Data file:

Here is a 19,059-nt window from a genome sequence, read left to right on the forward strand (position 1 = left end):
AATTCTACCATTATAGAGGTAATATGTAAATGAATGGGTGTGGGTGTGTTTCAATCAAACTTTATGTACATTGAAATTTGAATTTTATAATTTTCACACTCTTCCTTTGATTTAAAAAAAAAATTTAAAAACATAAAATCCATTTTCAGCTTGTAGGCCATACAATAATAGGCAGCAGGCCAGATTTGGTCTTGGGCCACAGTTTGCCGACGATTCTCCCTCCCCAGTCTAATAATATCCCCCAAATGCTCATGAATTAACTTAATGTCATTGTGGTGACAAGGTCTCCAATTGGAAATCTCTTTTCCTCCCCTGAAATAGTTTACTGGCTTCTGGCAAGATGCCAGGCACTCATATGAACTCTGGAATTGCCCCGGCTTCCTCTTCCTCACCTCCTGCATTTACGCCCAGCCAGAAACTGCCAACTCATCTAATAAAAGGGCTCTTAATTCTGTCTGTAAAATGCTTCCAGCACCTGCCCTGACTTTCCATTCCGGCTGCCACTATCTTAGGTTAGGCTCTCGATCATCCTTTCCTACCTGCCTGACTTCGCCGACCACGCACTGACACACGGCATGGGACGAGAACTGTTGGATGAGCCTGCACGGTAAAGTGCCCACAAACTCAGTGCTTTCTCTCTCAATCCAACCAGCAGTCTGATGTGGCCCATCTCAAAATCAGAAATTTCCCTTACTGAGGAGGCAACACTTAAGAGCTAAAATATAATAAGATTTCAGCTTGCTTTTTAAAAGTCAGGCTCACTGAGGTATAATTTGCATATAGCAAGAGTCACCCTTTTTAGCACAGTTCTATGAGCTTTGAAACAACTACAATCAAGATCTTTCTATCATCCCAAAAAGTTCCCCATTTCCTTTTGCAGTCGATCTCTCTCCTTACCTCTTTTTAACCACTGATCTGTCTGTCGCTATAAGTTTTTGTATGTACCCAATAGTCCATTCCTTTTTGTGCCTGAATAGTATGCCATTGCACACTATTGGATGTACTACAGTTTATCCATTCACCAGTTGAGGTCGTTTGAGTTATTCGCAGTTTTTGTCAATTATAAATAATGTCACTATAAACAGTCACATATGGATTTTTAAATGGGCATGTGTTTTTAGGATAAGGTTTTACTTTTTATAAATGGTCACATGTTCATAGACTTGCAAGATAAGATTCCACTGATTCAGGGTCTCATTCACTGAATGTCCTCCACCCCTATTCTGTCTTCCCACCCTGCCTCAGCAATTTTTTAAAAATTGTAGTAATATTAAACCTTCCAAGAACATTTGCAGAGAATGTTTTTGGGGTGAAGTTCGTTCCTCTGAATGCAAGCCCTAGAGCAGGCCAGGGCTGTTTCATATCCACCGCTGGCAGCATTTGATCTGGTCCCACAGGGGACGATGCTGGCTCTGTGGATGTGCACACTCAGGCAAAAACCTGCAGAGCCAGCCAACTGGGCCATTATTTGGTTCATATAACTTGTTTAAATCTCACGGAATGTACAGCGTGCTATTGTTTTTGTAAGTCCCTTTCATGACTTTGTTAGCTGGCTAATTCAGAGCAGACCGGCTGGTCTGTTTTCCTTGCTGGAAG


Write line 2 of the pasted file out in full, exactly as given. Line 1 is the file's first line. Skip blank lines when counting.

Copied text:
AATTCTACCATTATAGAGGTAATATGTAAATGAATGGGTGTGGGTGTGTTTCAATCAAACTTTATGTACATTGAAATTTGAATTTTATAATTTTCACACTCTTCCTTTGATTTAAAAAAAAAATTTAAAAACATAAAATCCATTTTCAGCTTGTAGGCCATACAATAATAGGCAGCAGGCCAGATTTGGTCTTGGGCCACAGTTTGCCGACGATTCTCCCTCCCCAGTCTAATAATATCCCCCAAATGCTCATGAATTAACTTAATGTCATTGTGGTGACAAGGTCTCCAATTGGAAATCTCTTTTCCTCCCCTGAAATAGTTTACTGGCTTCTGGCAAGATGCCAGGCACTCATATGAACTCTGGAATTGCCCCGGCTTCCTCTTCCTCACCTCCTGCATTTACGCCCAGCCAGAAACTGCCAACTCATCTAATAAAAGGGCTCTTAATTCTGTCTGTAAAATGCTTCCAGCACCTGCCCTGACTTTCCATTCCGGCTGCCACTATCTTAGGTTAGGCTCTCGATCATCCTTTCCTACCTGCCTGACTTCGCCGACCACGCACTGACACACGGCATGGGACGAGAACTGTTGGATGAGCCTGCACGGTAAAGTGCCCACAAACTCAGTGCTTTCTCTCTCAATCCAACCAGCAGTCTGATGTGGCCCATCTCAAAATCAGAAATTTCCCTTACTGAGGAGGCAACACTTAAGAGCTAAAATATAATAAGATTTCAGCTTGCTTTTTAAAAGTCAGGCTCACTGAGGTATAATTTGCATATAGCAAGAGTCACCCTTTTTAGCACAGTTCTATGAGCTTTGAAACAACTACAATCAAGATCTTTCTATCATCCCAAAAAGTTCCCCATTTCCTTTTGCAGTCGATCTCTCTCCTTACCTCTTTTTAACCACTGATCTGTCTGTCGCTATAAGTTTTTGTATGTACCCAATAGTCCATTCCTTTTTGTGCCTGAATAGTATGCCATTGCACACTATTGGATGTACTACAGTTTATCCATTCACCAGTTGAGGTCGTTTGAGTTATTCGCAGTTTTTGTCAATTATAAATAATGTCACTATAAACAGTCACATATGGATTTTTAAATGGGCATGTGTTTTTAGGATAAGGTTTTACTTTTTATAAATGGTCACATGTTCATAGACTTGCAAGATAAGATTCCACTGATTCAGGGTCTCATTCACTGAATGTCCTCCACCCCTATTCTGTCTTCCCACCCTGCCTCAGCAATTTTTTAAAAATTGTAGTAATATTAAACCTTCCAAGAACATTTGCAGAGAATGTTTTTGGGGTGAAGTTCGTTCCTCTGAATGCAAGCCCTAGAGCAGGCCAGGGCTGTTTCATATCCACCGCTGGCAGCATTTGATCTGGTCCCACAGGGGACGATGCTGGCTCTGTGGATGTGCACACTCAGGCAAAAACCTGCAGAGCCAGCCAACTGGGCCATTATTTGGTTCATATAACTTGTTTAAATCTCACGGAATGTACAGCGTGCTATTGTTTTTGTAAGTCCCTTTCATGACTTTGTTAGCTGGCTAATTCAGAGCAGACCGGCTGGTCTGTTTTCCTTGCTGGAAG